Nov. 22 (Bloomberg) -- Wells Investment Securities Inc., a seller of nonlisted real estate investment trusts, was fined $300,000 by the Financial Industry Regulatory Authority over the marketing of one of its products.
Wells used improper sales materials for Wells Timberland REIT, an investor in timber-producing land, from May 2007 to September 2009, Finra said today in a statement. The advertising literature contained “misleading, unwarranted or exaggerated statements,” according to the regulator.
Finra has been investigating whether firms that market shares of nontraded REITs properly weigh and disclose the risks to clients. The regulator cautioned investors last month to perform a “careful review” before putting money into the companies, saying that fees can eat into returns and a lack of share trading makes the investments difficult to sell.
Wells “has cooperated to its fullest extent to address the issues raised by Finra” over the marketing materials, the Norcross, Georgia-based company said in an e-mailed statement. “These proceedings were not related to any misuse of investor funds, nor were they a result of complaints received from Wells investors.”
Wells didn’t admit or deny Finra’s claims as part of the settlement.
Finra said the marketing included statements that the timberland investor would qualify for REIT status by the end of 2006, which it didn’t do until 2009. There also were misleading communications about the diversification of the portfolio and ability to make distributions and redemptions, the regulator said.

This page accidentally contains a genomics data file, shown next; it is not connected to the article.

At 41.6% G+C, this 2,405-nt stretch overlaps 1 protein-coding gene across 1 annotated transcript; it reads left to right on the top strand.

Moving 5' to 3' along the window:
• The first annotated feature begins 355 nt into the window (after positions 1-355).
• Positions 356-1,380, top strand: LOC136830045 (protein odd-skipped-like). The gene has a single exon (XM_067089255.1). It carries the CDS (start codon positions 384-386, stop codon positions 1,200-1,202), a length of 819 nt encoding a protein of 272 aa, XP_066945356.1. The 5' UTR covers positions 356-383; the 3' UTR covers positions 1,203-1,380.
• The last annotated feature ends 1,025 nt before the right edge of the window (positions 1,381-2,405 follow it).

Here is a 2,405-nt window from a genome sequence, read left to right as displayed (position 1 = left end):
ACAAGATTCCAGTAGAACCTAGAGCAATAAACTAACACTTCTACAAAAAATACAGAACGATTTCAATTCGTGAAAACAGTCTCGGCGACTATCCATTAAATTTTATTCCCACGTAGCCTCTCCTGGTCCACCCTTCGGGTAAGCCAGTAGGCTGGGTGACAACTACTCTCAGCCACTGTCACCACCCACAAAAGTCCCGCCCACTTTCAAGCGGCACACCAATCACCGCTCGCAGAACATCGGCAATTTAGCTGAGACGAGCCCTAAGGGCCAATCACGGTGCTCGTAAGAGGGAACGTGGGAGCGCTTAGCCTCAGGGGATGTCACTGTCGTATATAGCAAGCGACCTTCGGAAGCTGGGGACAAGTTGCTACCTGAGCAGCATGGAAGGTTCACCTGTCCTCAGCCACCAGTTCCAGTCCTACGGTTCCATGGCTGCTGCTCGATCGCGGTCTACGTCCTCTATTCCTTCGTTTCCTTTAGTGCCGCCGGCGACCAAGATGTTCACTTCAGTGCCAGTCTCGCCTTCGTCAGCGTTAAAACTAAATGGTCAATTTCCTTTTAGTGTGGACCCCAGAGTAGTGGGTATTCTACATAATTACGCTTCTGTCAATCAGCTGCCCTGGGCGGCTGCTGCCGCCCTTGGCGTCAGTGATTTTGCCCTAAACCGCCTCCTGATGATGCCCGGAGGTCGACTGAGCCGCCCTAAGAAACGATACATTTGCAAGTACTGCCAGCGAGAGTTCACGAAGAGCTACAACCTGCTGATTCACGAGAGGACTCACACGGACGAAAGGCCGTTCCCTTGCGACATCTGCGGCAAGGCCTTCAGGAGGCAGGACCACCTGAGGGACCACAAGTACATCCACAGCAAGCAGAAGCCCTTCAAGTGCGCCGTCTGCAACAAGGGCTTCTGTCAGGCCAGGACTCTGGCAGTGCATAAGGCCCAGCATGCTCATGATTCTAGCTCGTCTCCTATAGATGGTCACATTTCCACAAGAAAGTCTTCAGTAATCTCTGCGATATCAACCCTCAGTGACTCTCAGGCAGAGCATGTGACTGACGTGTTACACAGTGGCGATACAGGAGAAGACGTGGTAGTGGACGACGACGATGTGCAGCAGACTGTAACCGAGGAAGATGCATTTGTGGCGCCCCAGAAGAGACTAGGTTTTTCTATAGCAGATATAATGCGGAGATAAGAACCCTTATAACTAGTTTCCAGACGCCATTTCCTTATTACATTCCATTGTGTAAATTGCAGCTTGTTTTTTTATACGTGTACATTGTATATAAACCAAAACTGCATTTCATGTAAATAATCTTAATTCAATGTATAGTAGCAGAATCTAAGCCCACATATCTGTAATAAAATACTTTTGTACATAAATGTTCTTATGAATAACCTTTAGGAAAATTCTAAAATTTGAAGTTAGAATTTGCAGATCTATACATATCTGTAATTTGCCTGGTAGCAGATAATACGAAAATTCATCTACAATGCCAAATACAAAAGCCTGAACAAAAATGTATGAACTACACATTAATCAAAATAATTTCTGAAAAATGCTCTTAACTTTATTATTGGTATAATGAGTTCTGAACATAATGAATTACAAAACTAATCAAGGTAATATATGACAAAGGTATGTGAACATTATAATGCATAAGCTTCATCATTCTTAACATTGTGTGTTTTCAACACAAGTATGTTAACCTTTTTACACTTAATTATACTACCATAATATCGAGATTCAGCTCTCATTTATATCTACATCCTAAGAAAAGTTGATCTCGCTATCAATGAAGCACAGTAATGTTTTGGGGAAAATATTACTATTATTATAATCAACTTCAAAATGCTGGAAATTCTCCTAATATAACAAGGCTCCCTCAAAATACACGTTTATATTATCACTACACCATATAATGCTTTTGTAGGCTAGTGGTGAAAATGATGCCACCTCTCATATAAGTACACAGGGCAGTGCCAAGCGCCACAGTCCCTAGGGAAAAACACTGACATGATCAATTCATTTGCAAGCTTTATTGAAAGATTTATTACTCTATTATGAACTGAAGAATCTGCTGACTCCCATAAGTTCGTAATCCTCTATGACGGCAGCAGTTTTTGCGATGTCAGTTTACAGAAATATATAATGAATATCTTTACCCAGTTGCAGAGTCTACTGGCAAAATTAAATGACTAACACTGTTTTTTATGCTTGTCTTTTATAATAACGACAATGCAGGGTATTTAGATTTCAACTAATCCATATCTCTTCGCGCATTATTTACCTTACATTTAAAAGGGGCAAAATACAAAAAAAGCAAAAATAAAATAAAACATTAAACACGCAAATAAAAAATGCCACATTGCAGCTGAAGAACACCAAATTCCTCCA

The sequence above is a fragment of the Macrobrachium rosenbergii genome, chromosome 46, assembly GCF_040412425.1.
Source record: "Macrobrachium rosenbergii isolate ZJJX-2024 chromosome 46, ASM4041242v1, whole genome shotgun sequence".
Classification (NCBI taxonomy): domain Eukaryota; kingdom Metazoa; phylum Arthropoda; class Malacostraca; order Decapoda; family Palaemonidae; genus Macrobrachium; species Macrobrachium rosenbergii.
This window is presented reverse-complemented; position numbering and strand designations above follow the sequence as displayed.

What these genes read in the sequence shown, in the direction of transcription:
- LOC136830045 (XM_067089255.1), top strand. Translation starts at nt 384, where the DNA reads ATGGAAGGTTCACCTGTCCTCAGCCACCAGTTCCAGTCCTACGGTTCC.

Wells Investment Securities, operated by Wells Real Estate Funds Inc., doesn’t sell directly to investors. It markets the shares to financial advisers, who then offer them to clients.
While the amount of the settlement “seems small,” competitors may use the case to lure business to their own securities, said Michael Stubben, president of MTS Research Advisors LLC, a Gilbert, Arizona-based consulting firm for the nonlisted REIT industry.
“The nonlisted REIT space is competitive,” Stubben said. “Competitors out there will use this to differentiate themselves.”
--Editors: Kara Wetzel, Christine Maurus
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